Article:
thought, species were fixed, there would be no problem, but evolutionary processes cause species to change continually, and to grade into one another. A species is often defined as the largest group of organisms in which two individuals can produce fertile offspring, typically by sexual reproduction. While this definition is often adequate, when looked at more closely it is problematic. For example, with hybridisation, in a species complex of hundreds of similar microspecies, or in a ring species, the boundaries between closely related species become unclear
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Cosmology
Cosmology
Cosmology
(from the Greek κόσμος, kosmos "world" and -λογία, -logia "study of") is the study of the origin, evolution, and eventual fate of the universe
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Mediocrity Principle
The mediocrity principle is the philosophical notion (which may also be expressed as a probabilistic argument ) that "if an item is drawn at random from one of several sets or categories, it's likelier to come from the most numerous category than from any one of the less numerous categories".[1] The principle has been taken to suggest that there is nothing very unusual about the evolution of the Solar System, Earth's history, the evolution of biological complexity, human evolution, or any one nation. It is a heuristic in the vein of the Copernican principle, and is sometimes used as a philosophical statement about the place of humanity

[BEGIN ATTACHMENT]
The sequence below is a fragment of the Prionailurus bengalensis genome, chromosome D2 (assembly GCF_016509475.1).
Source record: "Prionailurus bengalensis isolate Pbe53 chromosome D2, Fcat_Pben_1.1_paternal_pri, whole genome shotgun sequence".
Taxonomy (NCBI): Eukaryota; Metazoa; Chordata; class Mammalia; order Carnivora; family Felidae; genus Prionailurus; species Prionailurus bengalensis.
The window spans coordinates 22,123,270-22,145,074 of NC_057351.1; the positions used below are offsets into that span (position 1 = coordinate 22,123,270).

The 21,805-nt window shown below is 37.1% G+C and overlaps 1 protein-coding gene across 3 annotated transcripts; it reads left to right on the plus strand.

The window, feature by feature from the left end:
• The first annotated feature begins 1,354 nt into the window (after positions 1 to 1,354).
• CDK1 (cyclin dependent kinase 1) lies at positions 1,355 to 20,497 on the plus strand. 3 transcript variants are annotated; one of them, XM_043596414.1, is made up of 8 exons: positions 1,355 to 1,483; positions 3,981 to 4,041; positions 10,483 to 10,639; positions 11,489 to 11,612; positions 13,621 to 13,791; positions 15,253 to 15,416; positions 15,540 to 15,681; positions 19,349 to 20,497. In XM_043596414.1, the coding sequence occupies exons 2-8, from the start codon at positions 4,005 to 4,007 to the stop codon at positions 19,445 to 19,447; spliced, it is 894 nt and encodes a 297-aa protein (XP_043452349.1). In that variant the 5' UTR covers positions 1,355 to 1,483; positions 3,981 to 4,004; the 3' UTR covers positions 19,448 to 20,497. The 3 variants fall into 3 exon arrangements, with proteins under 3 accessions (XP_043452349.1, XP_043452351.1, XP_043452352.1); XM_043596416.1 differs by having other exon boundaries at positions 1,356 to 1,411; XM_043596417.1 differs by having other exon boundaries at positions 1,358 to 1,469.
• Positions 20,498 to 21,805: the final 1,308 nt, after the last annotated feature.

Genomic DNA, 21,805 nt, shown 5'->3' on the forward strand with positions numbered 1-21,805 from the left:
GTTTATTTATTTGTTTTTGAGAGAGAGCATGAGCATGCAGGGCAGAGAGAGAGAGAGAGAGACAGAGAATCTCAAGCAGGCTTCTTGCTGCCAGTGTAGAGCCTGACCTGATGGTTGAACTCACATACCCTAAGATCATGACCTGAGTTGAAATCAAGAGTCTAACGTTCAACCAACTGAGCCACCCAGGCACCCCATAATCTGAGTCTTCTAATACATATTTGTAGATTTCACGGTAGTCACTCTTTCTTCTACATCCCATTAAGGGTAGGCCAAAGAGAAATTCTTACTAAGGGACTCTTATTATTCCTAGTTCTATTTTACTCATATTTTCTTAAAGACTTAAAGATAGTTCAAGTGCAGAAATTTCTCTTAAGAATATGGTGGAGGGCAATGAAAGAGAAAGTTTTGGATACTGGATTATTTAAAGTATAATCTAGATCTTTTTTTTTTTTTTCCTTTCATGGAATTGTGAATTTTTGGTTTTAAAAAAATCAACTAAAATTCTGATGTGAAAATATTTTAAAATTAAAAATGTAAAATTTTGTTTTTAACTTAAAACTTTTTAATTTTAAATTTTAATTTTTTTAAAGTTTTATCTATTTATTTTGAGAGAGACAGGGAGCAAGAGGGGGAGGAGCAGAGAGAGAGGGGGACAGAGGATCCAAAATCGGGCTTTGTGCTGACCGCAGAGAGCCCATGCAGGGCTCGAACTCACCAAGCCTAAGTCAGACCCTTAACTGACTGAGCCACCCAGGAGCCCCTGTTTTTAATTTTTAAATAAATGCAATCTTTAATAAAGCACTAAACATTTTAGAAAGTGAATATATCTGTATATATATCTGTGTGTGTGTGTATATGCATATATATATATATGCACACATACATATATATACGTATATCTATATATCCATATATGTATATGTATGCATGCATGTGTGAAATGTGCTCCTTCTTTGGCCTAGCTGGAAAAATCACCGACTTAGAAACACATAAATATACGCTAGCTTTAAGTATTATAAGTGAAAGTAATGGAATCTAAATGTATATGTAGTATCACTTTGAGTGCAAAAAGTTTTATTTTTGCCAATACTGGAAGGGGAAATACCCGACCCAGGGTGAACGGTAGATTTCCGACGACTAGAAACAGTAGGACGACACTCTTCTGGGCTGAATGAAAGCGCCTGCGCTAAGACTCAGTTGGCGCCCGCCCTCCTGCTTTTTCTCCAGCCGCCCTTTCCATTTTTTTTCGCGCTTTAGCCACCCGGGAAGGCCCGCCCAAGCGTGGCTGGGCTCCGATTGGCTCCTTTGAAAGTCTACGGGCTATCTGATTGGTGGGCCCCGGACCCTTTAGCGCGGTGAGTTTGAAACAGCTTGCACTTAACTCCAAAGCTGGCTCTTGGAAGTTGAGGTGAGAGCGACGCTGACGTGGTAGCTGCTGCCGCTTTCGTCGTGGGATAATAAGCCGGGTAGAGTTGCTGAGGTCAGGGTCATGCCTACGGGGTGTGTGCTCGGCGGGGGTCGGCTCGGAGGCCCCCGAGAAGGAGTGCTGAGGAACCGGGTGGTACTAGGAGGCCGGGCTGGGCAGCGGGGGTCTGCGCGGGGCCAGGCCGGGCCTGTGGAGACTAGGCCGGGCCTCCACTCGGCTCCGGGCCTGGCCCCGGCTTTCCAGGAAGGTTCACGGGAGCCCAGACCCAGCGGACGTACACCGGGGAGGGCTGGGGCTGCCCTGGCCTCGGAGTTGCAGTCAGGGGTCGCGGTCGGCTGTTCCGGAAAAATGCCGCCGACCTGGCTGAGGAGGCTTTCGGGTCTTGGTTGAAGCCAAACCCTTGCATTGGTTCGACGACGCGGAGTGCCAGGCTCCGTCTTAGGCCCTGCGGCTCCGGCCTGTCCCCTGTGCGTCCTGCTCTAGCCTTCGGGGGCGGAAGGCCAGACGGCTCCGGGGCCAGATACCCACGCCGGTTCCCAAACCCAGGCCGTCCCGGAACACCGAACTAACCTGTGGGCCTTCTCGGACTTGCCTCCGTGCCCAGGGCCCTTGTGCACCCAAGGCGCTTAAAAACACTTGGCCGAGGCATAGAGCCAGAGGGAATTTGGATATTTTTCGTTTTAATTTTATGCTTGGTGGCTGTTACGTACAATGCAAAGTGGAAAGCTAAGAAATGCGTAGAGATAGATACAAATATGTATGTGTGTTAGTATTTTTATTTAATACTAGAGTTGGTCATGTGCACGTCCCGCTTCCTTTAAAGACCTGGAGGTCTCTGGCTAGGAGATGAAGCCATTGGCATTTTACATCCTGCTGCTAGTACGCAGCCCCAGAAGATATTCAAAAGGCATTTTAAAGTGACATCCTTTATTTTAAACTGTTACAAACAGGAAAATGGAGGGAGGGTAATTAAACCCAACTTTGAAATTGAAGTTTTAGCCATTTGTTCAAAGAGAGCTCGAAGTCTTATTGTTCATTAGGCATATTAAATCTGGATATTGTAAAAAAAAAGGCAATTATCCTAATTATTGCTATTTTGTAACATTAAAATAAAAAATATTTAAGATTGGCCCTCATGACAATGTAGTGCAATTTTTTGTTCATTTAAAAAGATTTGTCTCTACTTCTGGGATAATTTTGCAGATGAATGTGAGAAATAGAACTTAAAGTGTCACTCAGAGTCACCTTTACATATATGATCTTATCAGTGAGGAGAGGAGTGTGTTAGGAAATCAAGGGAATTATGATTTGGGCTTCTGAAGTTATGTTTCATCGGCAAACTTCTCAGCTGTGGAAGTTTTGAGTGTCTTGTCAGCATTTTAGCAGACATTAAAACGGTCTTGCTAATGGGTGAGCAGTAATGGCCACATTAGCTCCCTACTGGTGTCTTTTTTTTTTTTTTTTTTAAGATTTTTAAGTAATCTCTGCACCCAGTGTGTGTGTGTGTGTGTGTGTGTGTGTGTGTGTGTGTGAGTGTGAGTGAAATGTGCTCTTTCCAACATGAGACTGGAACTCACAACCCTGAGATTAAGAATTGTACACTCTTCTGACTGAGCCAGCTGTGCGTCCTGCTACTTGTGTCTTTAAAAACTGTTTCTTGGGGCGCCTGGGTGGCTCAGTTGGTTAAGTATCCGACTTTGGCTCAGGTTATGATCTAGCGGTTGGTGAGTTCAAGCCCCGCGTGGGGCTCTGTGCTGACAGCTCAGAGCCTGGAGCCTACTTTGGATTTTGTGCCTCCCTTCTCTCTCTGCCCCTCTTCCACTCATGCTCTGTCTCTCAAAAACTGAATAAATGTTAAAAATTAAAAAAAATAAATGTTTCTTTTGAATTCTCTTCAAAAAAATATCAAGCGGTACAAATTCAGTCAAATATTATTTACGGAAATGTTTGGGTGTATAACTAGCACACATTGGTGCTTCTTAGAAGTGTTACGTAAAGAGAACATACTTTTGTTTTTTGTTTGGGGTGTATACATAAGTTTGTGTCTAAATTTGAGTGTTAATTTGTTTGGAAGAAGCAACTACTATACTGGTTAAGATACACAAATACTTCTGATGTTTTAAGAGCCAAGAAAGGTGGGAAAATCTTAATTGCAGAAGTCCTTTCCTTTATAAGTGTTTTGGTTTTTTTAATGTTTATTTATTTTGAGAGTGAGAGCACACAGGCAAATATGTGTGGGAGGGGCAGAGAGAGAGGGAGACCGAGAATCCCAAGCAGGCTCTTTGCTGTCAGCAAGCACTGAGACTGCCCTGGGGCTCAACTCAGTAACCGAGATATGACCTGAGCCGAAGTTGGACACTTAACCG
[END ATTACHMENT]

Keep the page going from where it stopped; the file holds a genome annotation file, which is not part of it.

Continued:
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Anthropic Principle
The anthropic principle is a philosophical consideration that observations of the universe must be compatible with the conscious and sapient life that observes it. Some proponents of the anthropic principle reason that it explains why this universe has the age and the fundamental physical constants necessary to accommodate conscious life. As a result, they believe it is unremarkable that this universe has fundamental constants that happen to fall within the narrow range thought to be compatible with life.[1][2] The strong anthropic principle (SAP) as explained by John D. Barrow and Frank Tipler states that this is all the case because the universe is in some sense compelled to eventually have conscious and sapient life emerge within it
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Principle Of Relativity
In physics, the principle of relativity is the requirement that the equations describing the laws of physics have the same form in all admissible frames of reference. For example, in the framework of special relativity the Maxwell equations have the same form in all inertial frames of reference
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Cosmological Principle